18,000 cows killed in explosion, fire at Texas dairy farm may be largest cattle killing ever
Corrections & clarifications: A previous version of this story miscalculated the number of head of cattle slaughtered each day in the U.S.
The fire spread quickly through the holding pens, where thousands of dairy cows crowded together waiting to be milked, trapped in deadly confines.
After subduing the fire at the west Texas dairy farm Monday evening, officials were stunned at the scale of livestock death left behind: 18,000 head of cattle perished in the fire at the South Fork Dairy farm near Dimmitt, Texas – or about 20% of the cattle slaughtered in America on any given day.
A dairy farm worker rescued from inside the structure was taken to a hospital and was in critical but stable condition as of Tuesday. There were no other human casualties.
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"It's mind-boggling," Dimmitt Mayor Roger Malone said. "I don’t think it's ever happened before around here. It's a real tragedy."
It was the biggest single-incident death of cattle in the country since the Animal Welfare Institute, a Washington-based animal advocacy group, began tracking barn and farm fires in 2013.
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That easily surpassed the previous high: a 2020 fire at an upstate New York dairy farm that consumed about 400 cows, said Allie Granger, a policy associate at the institute.
The Texas fire "is the deadliest fire involving cattle we know of," she said. "In the past, we have seen fires involving several hundred cows at a time, but nothing anything near this level of mortality."
Where was the Texas cattle fire?
Castro County, site of the fire, is open prairie land dotted with dairy farms and cattle ranches about 70 miles southwest of Amarillo.
Pictures posted on social media by bystanders showed the large plume of black smoke lifting from the farm fire, as well as charred cows that were saved from the structure.
What caused the dairy farm explosion?
A malfunction in a piece of farm equipment may have caused an explosion that led to the fire, said County Judge Mandy Gfeller, the county's top executive. Texas fire officials are still investigating the cause, she said.
Malone, the mayor, said he wasn't aware of any other fires reported at the facility. He said the dairy had opened in the area just over three years ago and employed 50 to 60 people.
The owners of South Fork Dairy couldn't be reached for comment.
How many cows were killed in the dairy fire?
Most of the perished animals – a mix of Holstein and Jersey cows – were in a large holding pen before being milked, she said. The 18,000 cows represented about 90% of the farm's total herd.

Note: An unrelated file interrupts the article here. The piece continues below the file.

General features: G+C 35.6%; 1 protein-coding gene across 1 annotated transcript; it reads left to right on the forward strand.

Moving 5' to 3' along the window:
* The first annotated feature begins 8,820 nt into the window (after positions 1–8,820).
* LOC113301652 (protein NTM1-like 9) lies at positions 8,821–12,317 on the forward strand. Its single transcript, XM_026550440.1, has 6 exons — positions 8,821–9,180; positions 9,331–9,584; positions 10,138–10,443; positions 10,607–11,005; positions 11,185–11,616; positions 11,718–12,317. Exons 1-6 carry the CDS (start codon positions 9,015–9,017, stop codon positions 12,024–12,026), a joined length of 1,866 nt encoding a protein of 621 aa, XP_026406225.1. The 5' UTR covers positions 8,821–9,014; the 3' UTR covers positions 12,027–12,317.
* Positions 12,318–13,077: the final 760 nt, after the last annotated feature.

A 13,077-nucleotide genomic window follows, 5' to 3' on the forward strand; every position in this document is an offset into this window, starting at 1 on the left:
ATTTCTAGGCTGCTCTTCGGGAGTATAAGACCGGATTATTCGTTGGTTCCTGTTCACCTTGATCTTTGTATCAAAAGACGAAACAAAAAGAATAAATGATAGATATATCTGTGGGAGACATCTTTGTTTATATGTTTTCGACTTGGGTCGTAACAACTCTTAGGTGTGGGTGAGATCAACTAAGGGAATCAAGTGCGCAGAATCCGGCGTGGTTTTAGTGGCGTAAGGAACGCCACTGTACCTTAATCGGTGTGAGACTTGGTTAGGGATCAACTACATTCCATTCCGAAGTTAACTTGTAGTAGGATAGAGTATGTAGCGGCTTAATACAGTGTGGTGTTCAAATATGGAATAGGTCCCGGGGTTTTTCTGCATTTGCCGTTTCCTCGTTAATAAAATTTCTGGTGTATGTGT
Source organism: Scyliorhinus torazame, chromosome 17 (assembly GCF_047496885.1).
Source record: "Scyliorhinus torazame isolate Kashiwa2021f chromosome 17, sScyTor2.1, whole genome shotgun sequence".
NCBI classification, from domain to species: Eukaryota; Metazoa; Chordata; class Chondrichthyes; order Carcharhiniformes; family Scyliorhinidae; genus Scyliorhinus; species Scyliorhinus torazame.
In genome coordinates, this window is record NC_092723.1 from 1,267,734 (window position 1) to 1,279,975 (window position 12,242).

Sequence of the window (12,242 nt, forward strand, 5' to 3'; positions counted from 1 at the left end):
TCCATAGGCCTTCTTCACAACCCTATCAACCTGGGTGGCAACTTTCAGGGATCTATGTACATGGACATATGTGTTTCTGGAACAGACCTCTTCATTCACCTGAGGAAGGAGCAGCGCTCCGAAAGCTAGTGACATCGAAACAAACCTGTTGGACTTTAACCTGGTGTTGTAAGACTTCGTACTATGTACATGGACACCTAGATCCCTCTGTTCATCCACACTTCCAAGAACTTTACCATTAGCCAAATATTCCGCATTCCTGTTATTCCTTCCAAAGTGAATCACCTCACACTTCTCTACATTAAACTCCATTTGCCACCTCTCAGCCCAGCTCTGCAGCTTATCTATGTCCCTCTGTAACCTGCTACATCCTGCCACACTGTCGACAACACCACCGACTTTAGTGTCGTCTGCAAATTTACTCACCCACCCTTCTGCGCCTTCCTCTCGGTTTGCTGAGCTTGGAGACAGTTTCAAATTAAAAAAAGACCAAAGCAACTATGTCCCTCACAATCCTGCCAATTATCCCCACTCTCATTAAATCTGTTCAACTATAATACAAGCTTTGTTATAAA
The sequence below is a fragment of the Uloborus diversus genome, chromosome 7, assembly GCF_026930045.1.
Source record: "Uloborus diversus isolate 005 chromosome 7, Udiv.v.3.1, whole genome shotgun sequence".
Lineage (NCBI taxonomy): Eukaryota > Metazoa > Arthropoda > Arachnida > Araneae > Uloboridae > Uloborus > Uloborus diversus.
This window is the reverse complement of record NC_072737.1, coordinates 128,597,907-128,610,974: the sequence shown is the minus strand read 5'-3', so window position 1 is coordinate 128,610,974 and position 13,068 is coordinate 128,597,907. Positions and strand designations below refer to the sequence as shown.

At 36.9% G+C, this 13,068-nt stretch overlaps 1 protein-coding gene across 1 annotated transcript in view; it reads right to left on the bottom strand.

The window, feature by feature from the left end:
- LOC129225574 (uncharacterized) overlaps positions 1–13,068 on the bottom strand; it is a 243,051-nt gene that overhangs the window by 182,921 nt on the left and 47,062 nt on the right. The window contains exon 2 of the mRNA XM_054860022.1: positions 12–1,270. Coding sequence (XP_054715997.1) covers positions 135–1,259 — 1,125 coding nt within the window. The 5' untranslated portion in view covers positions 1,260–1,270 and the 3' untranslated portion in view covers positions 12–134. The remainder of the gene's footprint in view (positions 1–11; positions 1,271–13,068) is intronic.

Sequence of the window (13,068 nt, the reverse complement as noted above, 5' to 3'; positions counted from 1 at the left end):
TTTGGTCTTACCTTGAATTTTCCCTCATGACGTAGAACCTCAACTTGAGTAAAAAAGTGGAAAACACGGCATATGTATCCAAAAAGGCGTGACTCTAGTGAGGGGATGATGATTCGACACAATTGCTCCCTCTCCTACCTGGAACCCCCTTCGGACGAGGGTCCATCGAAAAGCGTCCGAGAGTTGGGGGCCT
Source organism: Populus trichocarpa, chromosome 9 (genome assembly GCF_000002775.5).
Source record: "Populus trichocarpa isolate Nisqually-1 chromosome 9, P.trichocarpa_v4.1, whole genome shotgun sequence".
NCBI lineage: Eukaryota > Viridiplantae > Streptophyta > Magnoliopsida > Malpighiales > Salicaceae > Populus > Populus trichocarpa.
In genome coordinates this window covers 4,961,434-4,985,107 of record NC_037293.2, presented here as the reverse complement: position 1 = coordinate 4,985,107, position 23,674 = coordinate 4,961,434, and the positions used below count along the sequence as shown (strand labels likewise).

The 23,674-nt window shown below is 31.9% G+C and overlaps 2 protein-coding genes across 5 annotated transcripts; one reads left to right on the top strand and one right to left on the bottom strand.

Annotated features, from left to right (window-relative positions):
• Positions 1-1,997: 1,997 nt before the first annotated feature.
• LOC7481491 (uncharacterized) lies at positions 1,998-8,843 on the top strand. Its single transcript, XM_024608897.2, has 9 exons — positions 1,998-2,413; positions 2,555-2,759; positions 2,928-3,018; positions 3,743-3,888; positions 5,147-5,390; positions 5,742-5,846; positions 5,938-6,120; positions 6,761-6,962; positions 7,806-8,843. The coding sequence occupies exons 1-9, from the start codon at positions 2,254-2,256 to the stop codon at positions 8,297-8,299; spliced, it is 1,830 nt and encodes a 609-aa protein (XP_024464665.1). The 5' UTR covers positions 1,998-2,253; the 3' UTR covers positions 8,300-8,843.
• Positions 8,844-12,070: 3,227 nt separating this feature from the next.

With each cow valued roughly at about $2,000, the company's losses in livestock could stretch into the tens of millions of dollars, Gfeller said. That doesn't include equipment and structure loss.
"You're looking at a devastating loss," she said. "My heart goes out to each person involved in that operation."
How did the Texas dairy compare with the rest of the country?
Texas ranks fourth nationally in milk production, home to 319 Grade A dairies with an estimated 625,000 cows producing almost 16.5 billion pounds of milk a year, according to the Texas Association of Dairymen, a trade group.
And Castro County is the second-highest-producing county in Texas, with 15 dairies yielding 148 million pounds of milk a month, according to the U.S. Department of Agriculture.
Even by Texas standards, South Fork Dairy was a behemoth. Its 18,000 cattle made it nearly 10 times larger than the average dairy herd in Texas.
It's not the first time large numbers of Texas cattle have died, but rarely do so many perish from a single fire. A blizzard in December 2015 killed off about 20,000 cattle across the Texas Panhandle, according to the Texas Association of Dairymen.
And Hurricane Harvey in 2017 drowned thousands more in Southeast Texas, which led to $93 million in livestock losses across the state, according to Texas A&M AgriLife Extension Service.
What happens next?
State and dairy officials are turning to the massive, messy task of cleaning up 18,000 charred carcasses. On its website, the Texas Commission on Environmental Quality lists several rules for onsite burial of carcasses, including burying the animal at least 50 feet from the nearest well and recording GPS coordinates of the site. Nowhere does it mention mass graves, however.
The environmental quality commission and the AgriLife Extension Service are teaming up to assist in the cleanup, officials said.
Malone, Dimmitt's mayor, said he has taken emergency management courses that teach how to dispose of animal carcasses after a disaster – but not at this scale.
"How do you dispose of 18,000 carcasses?" he said. "That's something you just don’t run into very much."
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This article originally appeared on USA TODAY: 18,000 cows killed in dairy farm fire in Dimmitt, Texas: What to know